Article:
While the family’s overly fair appearance is a literary device to make them instantly recognizable as related, in Maiden in Light, it also gives them an aura of being truly strange and exotic people.
Lord Ambris’s encounter with Laurel in the first chapter of this story not only foreshadows his introduction to the rest of her family, but also suggests that the staid and dutiful nobleman has touched upon a magical experience, with just a hint of romance. While he lives in a world where magicians exist, they aren’t the sort of people one encounters in ordinary circumstances. But here is this extraordinary girl. When Ambris meets Laurel’s aunt Kaiese and young cousins later that same day, their fair coloring tells him that the four are related. While the lady and her daughters are not overtly magical themselves, their relationship to the wizard Redmantyl, whom Ambris knows slightly, makes them all the more intriguing to him.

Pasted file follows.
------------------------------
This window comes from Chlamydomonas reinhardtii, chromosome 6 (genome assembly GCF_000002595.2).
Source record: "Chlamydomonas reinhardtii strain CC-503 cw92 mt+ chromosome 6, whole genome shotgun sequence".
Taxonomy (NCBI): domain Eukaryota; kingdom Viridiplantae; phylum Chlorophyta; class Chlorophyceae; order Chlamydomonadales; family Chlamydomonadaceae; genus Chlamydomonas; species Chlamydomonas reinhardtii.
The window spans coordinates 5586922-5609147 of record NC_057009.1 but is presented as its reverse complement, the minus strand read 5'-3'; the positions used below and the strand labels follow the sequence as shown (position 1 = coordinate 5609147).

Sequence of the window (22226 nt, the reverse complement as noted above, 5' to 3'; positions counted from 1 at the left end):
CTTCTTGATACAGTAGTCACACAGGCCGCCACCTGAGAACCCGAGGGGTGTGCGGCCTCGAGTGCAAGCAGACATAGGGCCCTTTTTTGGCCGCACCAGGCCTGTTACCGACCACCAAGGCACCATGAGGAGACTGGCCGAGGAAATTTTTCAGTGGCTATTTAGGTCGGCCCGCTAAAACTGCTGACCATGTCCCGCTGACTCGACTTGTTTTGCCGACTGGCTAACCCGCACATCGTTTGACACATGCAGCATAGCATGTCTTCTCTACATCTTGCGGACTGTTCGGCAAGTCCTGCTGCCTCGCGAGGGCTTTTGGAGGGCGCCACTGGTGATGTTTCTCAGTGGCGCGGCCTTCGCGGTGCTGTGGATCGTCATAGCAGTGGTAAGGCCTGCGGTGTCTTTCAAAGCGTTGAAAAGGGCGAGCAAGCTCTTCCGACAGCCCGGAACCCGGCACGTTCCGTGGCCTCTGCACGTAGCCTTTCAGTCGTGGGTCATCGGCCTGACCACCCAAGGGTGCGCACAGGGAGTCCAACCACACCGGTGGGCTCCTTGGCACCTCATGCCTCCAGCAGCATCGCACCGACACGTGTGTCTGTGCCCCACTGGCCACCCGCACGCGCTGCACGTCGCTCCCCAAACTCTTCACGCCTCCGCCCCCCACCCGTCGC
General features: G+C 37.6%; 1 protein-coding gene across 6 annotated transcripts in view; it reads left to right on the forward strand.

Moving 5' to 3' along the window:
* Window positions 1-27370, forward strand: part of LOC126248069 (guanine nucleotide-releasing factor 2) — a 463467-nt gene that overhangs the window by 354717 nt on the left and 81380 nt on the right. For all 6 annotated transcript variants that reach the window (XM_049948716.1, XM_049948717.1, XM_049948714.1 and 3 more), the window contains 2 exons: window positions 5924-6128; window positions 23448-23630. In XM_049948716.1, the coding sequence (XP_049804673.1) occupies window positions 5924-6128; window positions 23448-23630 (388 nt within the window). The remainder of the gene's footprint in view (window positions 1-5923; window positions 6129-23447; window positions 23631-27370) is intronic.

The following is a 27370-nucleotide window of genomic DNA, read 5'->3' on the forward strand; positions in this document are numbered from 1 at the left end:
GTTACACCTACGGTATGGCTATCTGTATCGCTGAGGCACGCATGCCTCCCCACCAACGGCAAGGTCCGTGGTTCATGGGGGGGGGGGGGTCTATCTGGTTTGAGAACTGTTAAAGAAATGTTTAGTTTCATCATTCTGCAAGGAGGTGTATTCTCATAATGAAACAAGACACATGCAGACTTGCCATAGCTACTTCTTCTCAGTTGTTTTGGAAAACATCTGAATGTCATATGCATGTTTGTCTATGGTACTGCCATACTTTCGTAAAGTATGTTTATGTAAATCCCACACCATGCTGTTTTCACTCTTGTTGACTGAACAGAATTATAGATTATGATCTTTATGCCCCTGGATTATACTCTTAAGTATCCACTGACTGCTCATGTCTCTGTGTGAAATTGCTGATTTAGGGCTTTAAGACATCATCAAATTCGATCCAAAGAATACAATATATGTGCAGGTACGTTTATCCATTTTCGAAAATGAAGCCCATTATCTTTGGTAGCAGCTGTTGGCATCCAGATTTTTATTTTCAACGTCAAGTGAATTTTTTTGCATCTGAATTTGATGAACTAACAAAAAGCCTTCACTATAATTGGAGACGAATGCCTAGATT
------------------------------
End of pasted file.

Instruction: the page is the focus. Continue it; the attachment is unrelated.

When he leaves New York, the experience stays with Ambris. Although many years pass before he sees Laurel again after this first, brief encounter, he does not forget her.